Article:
Pete Carril, who coached basketball at Princeton for 29 years and scared big-name opponents with his undersized, often underskilled scholars playing an old-fashioned textbook game, died on Monday. He was 92.
His family announced the death in a statement posted on the Princeton Tigers’ website. It did not say where he died or give the cause of death.
As the men’s head coach from 1967 to 1996, Carril (pronounced care-ILL) taught a thinking man’s basketball at Princeton. As an Ivy League member, Princeton could not offer athletic scholarships, and its academic demands were high, but Carril’s teams, almost invariably outmanned and overmatched, still won twice as often as they lost.
His record at Princeton was 514-261, with 13 Ivy titles, 11 appearances in the National Collegiate Athletic Association’s championship tournament, two in the National Invitation Tournament (his team won in 1975) and only one losing season. Fourteen of his Princeton teams led the nation in defense. In 1997, he was elected to the Basketball Hall of Fame in Springfield, Mass.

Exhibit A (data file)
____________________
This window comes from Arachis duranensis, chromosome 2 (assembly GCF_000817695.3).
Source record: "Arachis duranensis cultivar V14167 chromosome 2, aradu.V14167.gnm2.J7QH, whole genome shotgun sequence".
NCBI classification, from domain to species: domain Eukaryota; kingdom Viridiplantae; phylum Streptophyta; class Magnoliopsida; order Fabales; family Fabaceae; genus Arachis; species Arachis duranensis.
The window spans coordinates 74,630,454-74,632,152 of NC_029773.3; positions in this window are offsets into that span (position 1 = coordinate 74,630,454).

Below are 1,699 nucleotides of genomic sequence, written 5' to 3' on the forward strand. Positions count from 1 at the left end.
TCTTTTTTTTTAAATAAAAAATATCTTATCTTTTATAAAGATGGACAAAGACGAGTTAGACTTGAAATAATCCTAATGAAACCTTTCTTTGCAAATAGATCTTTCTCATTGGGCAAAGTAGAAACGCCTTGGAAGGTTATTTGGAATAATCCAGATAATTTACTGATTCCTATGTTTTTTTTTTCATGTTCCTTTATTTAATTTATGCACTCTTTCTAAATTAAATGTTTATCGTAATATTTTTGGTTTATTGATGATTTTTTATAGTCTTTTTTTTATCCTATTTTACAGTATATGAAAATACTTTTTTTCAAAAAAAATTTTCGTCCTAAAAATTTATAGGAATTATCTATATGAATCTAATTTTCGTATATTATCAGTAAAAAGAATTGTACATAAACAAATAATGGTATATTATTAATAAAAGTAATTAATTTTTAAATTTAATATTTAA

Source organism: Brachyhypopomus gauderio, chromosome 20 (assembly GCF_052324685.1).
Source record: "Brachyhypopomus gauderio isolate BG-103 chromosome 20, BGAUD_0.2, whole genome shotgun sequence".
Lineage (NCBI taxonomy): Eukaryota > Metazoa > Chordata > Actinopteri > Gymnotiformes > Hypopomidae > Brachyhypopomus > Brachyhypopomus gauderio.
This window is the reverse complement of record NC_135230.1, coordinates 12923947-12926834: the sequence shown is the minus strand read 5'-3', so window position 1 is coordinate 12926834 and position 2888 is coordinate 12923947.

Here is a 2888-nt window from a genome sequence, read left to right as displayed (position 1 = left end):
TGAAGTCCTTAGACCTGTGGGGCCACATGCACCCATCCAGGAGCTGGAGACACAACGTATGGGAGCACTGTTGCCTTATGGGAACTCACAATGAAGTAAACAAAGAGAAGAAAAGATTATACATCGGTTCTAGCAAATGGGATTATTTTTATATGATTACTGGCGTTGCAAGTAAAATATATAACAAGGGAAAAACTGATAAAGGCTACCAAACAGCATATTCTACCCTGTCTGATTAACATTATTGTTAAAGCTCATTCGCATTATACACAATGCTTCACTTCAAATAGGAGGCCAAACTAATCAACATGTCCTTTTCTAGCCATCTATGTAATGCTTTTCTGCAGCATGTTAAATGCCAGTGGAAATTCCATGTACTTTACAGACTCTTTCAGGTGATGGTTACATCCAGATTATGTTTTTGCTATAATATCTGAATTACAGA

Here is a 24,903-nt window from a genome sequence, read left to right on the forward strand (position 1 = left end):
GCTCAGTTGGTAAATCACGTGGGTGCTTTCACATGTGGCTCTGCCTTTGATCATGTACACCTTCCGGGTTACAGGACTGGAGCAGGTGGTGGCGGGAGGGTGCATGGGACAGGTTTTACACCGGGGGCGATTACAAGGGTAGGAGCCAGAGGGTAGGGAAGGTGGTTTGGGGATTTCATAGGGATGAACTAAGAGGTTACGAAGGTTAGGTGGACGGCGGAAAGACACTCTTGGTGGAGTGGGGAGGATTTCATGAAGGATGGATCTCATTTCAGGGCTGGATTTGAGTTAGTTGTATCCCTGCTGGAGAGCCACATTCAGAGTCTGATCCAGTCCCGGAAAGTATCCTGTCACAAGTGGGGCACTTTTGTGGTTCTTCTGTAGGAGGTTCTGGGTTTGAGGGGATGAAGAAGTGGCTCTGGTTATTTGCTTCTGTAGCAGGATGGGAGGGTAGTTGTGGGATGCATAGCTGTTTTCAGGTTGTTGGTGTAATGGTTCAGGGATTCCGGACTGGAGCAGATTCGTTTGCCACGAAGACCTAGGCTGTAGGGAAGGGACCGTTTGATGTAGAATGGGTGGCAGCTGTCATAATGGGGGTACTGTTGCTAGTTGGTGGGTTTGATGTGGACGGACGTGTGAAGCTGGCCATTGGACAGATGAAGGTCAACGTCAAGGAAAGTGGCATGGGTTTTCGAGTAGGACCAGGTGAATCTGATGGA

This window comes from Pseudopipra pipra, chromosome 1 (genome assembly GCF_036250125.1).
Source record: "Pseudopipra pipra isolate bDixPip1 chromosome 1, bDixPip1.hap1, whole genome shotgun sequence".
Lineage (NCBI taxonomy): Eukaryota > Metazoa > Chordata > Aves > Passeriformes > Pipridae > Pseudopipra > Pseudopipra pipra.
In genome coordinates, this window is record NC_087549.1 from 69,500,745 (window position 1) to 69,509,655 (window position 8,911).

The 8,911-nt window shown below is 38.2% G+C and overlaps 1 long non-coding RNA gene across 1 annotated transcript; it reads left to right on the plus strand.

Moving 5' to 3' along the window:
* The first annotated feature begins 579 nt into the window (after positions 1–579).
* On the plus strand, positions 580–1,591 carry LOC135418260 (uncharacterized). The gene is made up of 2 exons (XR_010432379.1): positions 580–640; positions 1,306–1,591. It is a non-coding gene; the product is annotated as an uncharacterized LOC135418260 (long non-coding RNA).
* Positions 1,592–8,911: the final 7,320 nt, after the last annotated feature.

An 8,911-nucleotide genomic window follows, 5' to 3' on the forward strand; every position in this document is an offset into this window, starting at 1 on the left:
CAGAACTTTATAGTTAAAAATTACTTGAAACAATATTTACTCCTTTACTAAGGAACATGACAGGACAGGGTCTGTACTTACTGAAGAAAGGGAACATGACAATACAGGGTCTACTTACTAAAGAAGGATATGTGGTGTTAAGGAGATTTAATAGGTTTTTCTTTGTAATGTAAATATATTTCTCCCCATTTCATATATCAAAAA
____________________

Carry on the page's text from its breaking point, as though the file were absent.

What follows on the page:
He emphasized a deliberate off-the-ball offense that kept players passing the ball and setting screens until a shooter was open or someone broke free to the basket in a patented backdoor play. The scores were low, and no matter how much opponents prepared, they were frustrated and often lost their poise.
“Playing Princeton is kind of like going to the dentist,” said Jim Valvano, the North Carolina State coach who died in 1993 at 47. “You know that down the road it can make you better, but while it’s happening it can be very, very painful.”
The New York Times sportswriter Bill Pennington wrote: “The most unsophisticated basketball fan could admire and understand a Pete Carril team at first glance. The most devoted hoops junkie could be spellbound by a Pete Carril team in motion. It was basketball not of talent, but of team. It may not be the way everybody should play, but it was the way everybody used to try to play.”
In the N.C.A.A.’s annual tournament, Carril’s teams might lose to national powers, but not before unnerving them and threatening an upset. In the first round alone, Princeton lost to Georgetown by 50-49 in 1989, Arkansas by 68-64 in 1990 and Villanova by 50-48 in 1991.